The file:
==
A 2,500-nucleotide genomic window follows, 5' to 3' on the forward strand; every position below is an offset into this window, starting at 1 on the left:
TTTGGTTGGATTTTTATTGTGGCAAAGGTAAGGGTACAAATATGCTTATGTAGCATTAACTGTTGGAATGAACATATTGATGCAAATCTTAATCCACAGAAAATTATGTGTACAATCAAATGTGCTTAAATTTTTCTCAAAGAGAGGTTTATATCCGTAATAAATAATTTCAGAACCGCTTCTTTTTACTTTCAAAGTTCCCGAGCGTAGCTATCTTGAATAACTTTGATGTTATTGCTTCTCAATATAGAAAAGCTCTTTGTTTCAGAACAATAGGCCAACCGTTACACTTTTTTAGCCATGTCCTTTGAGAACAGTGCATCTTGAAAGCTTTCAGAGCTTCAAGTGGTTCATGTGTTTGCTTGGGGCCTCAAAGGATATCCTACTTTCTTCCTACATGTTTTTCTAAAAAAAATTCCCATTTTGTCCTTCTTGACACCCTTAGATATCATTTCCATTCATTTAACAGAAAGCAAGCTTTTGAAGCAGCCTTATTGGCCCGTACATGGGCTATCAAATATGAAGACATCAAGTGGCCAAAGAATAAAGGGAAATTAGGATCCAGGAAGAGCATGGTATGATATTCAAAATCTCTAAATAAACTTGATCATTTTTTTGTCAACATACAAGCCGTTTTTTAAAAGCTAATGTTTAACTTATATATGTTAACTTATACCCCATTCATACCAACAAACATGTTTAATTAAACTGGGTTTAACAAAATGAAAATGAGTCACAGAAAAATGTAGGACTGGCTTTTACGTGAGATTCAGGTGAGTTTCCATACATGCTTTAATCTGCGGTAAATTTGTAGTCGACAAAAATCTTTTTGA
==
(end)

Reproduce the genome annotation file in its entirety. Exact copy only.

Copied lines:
A 2,500-nucleotide genomic window follows, 5' to 3' on the forward strand; every position below is an offset into this window, starting at 1 on the left:
TTTGGTTGGATTTTTATTGTGGCAAAGGTAAGGGTACAAATATGCTTATGTAGCATTAACTGTTGGAATGAACATATTGATGCAAATCTTAATCCACAGAAAATTATGTGTACAATCAAATGTGCTTAAATTTTTCTCAAAGAGAGGTTTATATCCGTAATAAATAATTTCAGAACCGCTTCTTTTTACTTTCAAAGTTCCCGAGCGTAGCTATCTTGAATAACTTTGATGTTATTGCTTCTCAATATAGAAAAGCTCTTTGTTTCAGAACAATAGGCCAACCGTTACACTTTTTTAGCCATGTCCTTTGAGAACAGTGCATCTTGAAAGCTTTCAGAGCTTCAAGTGGTTCATGTGTTTGCTTGGGGCCTCAAAGGATATCCTACTTTCTTCCTACATGTTTTTCTAAAAAAAATTCCCATTTTGTCCTTCTTGACACCCTTAGATATCATTTCCATTCATTTAACAGAAAGCAAGCTTTTGAAGCAGCCTTATTGGCCCGTACATGGGCTATCAAATATGAAGACATCAAGTGGCCAAAGAATAAAGGGAAATTAGGATCCAGGAAGAGCATGGTATGATATTCAAAATCTCTAAATAAACTTGATCATTTTTTTGTCAACATACAAGCCGTTTTTTAAAAGCTAATGTTTAACTTATATATGTTAACTTATACCCCATTCATACCAACAAACATGTTTAATTAAACTGGGTTTAACAAAATGAAAATGAGTCACAGAAAAATGTAGGACTGGCTTTTACGTGAGATTCAGGTGAGTTTCCATACATGCTTTAATCTGCGGTAAATTTGTAGTCGACAAAAATCTTTTTGA